The Seven Network has welcomed the Australian Federal Government’s Media Reform Green Paper: Modernising Television Regulation In Australia as an important step forward in creating a new regulatory framework for the free-to-air television industry.
In its submission in response to the Green Paper, Seven says the document has started an important conversation about the future of the industry and has provided a platform for constructive industry and government engagement to ensure a vibrant and exciting future for Australian free-to-air television.
Seven West Media Managing Director and Chief Executive Officer, James Warburton, said: “Seven’s future is built on a multi-screen and multi carriage strategy, and the Green Paper starts the discussion about the future regulatory environment we and the industry need.
“The Green Paper proposes a new broadcast licensing scheme under which broadcasters could surrender spectrum in exchange for spectrum tax relief. The current proposal is like asking telecommunications companies to stop their technology innovation at 5G with no ability to upgrade to 6G and beyond. We think there is a better path.
“We support the Free TV Australia submission that outlines why the new broadcast licensing scheme needs to be discussed and reviewed, and we are happy to support the process of looking at achieving a dividend without surrendering services,” he said.
“Conversations focused just on live linear TV don’t reflect the TV business of today. This review of the regulatory model for free-to-air TV is an important opportunity to shape the future of Australian television businesses by reflecting how modern Australia consumes content.”
“Delivering our content via spectrum will remain at the heart of our business model for the foreseeable future, but supplementary to this is the digital and IP growth engine. It isn’t an either/or proposition. Increasingly, the content of the free-to-air networks will be distributed through different technologies and found on various screen types and sizes. The regulatory environment needs to reflect this so that our content remains freely accessible to all Australians,” Mr Warburton said.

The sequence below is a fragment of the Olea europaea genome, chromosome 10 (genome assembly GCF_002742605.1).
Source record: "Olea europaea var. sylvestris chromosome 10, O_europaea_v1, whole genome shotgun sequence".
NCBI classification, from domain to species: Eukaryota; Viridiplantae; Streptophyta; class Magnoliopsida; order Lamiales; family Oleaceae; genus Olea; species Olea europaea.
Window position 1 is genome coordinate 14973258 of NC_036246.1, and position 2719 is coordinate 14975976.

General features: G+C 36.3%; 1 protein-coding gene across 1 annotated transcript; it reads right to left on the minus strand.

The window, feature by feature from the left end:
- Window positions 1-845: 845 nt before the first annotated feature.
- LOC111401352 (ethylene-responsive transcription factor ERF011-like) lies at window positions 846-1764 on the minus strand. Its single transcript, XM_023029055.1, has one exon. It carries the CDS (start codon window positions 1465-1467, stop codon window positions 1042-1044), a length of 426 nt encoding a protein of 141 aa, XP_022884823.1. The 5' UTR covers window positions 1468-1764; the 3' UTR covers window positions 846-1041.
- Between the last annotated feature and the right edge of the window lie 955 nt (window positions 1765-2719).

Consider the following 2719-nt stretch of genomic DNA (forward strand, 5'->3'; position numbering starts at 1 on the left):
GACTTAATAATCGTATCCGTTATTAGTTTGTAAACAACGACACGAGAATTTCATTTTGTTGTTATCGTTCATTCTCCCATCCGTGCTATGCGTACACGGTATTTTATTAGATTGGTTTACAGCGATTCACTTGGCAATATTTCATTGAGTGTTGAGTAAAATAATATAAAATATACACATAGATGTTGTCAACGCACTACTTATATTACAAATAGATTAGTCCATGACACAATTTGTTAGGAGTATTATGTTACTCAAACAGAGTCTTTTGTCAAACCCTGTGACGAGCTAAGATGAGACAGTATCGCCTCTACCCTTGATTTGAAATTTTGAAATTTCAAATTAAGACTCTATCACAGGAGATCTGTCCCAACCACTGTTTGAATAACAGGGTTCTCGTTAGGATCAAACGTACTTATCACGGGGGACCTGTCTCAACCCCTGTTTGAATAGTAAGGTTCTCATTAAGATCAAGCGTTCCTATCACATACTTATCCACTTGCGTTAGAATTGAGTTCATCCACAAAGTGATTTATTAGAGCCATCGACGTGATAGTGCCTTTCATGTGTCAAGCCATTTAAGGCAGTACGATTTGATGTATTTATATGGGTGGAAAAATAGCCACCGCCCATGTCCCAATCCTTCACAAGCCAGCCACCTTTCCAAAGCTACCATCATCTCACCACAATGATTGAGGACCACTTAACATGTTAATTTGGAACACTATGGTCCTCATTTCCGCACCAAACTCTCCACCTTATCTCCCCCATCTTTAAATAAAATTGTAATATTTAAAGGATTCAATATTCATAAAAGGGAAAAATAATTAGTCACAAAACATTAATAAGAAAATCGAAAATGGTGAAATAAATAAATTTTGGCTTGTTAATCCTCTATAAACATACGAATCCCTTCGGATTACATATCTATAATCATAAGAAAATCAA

The Seven submission argues that the immediate regulatory priorities to address the challenges presented by the growth of online content viewing are:
- Regulated prominence: Commercial free-to-air TV delivers trusted and verified news, Australian stories and sport. This content is important for our national identity. However, as television screens become more cluttered with digital menus, preloaded apps and the new advertising business models of original equipment manufacturers, free-to-air services are becoming less visible and less accessible. As the regulatory framework evolves, it is important that commercial free-to-air services are easily accessible and prominent at no cost.
- Legislatively embedding net neutrality: Online TV is part of how Australians want to consume their content. NBN and telecommunications retail service providers should be prohibited from discriminating between different online businesses which can pay for higher quality of service or priority carriage.
- Addressing the anti-siphoning framework: The importance of universal access to free sport cannot be understated. Sport is an essential part of
- Australian culture. It is crucial that the regulatory framework is extended to online video platforms to ensure all Australians continue to have access to free sports and they are not locked behind a paywall. Further, Seven submits the list should accommodate a multi-screen environment. Listed sports that are broadcast on linear TV should also be made available for free through a broadcaster’s online services without the need for separate licensing.
- An immediate review of the spectrum tax: Commercial free-to-air should not be paying more than the Government’s administrative costs.